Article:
Changing the Way the Brain Functions
First, an electroencephalogram, also known as EEG, measures the rhythmic electrical activity of the nerve cells in the brain, known as brainwaves. So, EEG Neurofeedback uses EEG measurement technology to inform patients about brainwave activity. Then, electrical activity in the brain occurs at various frequencies. These frequencies relate to different brain and body functions. Over-or under-production of different frequencies results in difficulties. Potential difficulties include attention and learning, sleeplessness, anxiety, migraines, or more serious conditions — such as epilepsy and coma.
Biofeedback & Neurofeedback
Unfortunately, people confuse Biofeedback and Neurofeedback:
- Biofeedback uses precise instruments placed on the body to measure physiological activity such as heart function, breathing, muscle activity, and skin temperature. Thus, the instruments gives patients information about physiological activity measurement, or “feedback” about how the person functions. Since the 1970’s, Biofeedback successfully promotes muscle relaxation, eases pain, reduces anxiety, and can reduce blood pressure.
- Also known as EEG Neurofeedback improves brain function by changing brainwave patterns that are out-of-sync. With Neurofeedback training, a technician places non-invasive, painless sensors —called electrodes— on the surface of the head. The electrodes do not have needles and do not produce electrical current. Thus, unlike Biofeedback, which measures physiological responses, Neurofeedback provides direct information about brainwave activity and function. Most of all, the electrodes amplify and display the brainwave patterns on a computer screen.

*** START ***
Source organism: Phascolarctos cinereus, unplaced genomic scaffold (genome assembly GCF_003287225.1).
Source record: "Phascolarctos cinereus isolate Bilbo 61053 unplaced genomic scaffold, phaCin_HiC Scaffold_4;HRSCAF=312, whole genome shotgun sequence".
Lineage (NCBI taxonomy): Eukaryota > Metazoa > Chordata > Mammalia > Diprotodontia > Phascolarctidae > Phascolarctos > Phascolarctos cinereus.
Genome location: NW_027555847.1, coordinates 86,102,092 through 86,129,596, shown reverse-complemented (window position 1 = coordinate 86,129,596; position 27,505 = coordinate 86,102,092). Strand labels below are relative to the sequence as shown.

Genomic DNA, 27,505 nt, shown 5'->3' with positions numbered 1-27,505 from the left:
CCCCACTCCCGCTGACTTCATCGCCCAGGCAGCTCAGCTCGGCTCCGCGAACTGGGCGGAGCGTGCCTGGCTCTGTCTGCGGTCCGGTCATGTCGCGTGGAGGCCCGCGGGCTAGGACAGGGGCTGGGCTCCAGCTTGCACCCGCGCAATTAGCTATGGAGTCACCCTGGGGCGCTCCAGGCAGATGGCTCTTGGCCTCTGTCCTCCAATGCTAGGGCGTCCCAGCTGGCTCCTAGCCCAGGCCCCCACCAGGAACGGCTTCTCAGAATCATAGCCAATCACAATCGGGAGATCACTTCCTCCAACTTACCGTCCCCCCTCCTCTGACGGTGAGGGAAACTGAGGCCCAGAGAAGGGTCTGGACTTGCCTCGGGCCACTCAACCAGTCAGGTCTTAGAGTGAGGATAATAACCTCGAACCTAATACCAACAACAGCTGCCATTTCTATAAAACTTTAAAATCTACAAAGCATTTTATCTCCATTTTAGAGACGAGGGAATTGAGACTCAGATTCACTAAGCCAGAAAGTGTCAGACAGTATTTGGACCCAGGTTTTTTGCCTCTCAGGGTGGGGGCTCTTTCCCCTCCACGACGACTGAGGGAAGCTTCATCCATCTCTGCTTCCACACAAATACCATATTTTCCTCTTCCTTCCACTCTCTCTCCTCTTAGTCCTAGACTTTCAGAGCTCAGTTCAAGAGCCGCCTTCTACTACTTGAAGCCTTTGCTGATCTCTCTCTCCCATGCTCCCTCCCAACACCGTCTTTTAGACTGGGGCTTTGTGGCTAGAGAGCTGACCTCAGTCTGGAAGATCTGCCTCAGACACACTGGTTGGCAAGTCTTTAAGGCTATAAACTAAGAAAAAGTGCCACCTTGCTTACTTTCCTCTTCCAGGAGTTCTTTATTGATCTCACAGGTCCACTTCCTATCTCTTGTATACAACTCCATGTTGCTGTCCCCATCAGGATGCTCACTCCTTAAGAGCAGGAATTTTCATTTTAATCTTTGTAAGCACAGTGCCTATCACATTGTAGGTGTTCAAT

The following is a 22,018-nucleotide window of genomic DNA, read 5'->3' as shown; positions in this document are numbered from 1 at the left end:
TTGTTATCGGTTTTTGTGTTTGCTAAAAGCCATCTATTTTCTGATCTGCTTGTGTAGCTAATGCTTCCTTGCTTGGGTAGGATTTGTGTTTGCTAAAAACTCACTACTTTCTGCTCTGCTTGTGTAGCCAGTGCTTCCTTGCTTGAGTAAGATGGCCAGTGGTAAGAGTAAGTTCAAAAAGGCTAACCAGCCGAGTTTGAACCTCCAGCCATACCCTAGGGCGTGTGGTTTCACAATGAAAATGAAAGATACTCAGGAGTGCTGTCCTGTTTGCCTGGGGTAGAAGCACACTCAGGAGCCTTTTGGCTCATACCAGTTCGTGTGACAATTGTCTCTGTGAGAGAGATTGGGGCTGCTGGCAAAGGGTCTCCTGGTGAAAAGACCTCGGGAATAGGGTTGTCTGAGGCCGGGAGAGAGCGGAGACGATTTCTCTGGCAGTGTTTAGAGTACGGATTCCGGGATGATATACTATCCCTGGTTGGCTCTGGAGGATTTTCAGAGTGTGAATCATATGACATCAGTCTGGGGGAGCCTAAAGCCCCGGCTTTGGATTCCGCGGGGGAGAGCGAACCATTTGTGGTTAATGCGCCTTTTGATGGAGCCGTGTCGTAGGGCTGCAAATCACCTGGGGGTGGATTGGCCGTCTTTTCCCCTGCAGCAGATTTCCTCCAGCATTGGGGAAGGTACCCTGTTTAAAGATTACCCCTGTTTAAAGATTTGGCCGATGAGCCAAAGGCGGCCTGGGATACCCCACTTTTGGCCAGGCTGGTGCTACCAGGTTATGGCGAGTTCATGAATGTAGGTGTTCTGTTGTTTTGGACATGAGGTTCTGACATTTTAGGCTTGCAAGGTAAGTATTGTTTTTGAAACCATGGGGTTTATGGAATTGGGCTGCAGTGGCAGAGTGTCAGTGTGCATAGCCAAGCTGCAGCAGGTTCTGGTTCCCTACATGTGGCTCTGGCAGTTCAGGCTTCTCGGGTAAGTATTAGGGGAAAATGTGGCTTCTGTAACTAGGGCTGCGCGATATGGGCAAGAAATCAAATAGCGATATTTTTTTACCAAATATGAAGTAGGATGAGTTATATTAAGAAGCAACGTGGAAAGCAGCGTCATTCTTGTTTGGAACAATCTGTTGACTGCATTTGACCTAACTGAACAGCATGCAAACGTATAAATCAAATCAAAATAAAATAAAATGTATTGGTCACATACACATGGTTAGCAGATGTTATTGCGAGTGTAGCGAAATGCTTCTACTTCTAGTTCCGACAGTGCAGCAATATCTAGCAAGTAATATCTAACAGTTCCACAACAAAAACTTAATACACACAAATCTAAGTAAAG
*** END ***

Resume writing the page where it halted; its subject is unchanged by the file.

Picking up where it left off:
Depending on the type of neurofeedback program, patients may see actual brainwave patterns, watch objects move around the screen to “play” video games, or move physical objects as the brainwave activity changes. While on feedback (listening to beeping sounds, watching brainwave patterns, or “playing” games), patients unconsciously learn to change brainwave patterns.
Therefore, the effectiveness of EEG Neurofeedback depends on the immediacy of the feedback. So, the less time between the brainwave pattern and associated feedback, the greater the ability of the feedback to create change in brainwave patterns. Thus, real-time EEG displays actual brainwave patterns on the screen, providing feedback with less than 1,000th of a second delay, resulting in the most effective type of EEG Neurofeedback.
Finally, Real-Time EEG improves much:
- Anoxia (oxygen deprivation)
- Attention Deficit Disorder
- Attention Deficit Hyperactivity
- Birth injuries
- Brain injuries
- Cerebral palsy
- Cluster headaches
- Coma, Concussion
- Down’s Syndrome
- Learning Disabilities
- Migraine headaches
- Near drowning
- Post-Traumatic Stress Disorder